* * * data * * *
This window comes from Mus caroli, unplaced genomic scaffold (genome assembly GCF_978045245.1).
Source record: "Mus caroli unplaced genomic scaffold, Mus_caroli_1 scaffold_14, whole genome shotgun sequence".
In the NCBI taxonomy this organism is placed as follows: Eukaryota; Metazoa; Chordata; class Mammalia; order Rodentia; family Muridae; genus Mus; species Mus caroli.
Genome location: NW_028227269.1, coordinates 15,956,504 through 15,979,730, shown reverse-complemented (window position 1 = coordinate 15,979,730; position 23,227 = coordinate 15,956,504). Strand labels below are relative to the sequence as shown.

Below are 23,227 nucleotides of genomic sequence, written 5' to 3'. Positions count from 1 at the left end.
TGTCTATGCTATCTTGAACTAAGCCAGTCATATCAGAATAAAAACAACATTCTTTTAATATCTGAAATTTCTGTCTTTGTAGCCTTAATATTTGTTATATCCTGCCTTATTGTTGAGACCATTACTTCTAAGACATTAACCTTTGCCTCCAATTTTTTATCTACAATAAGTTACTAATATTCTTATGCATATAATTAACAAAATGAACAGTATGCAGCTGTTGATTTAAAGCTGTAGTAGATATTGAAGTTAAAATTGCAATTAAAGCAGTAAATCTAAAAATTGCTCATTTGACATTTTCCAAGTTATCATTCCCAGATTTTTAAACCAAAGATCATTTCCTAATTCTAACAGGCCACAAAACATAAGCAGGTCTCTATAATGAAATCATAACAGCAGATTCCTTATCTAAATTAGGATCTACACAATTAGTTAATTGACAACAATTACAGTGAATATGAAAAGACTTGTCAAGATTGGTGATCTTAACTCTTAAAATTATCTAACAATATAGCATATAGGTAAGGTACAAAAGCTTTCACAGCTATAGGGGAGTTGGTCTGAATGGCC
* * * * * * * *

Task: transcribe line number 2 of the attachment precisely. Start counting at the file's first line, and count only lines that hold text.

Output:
Source record: "Mus caroli unplaced genomic scaffold, Mus_caroli_1 scaffold_14, whole genome shotgun sequence".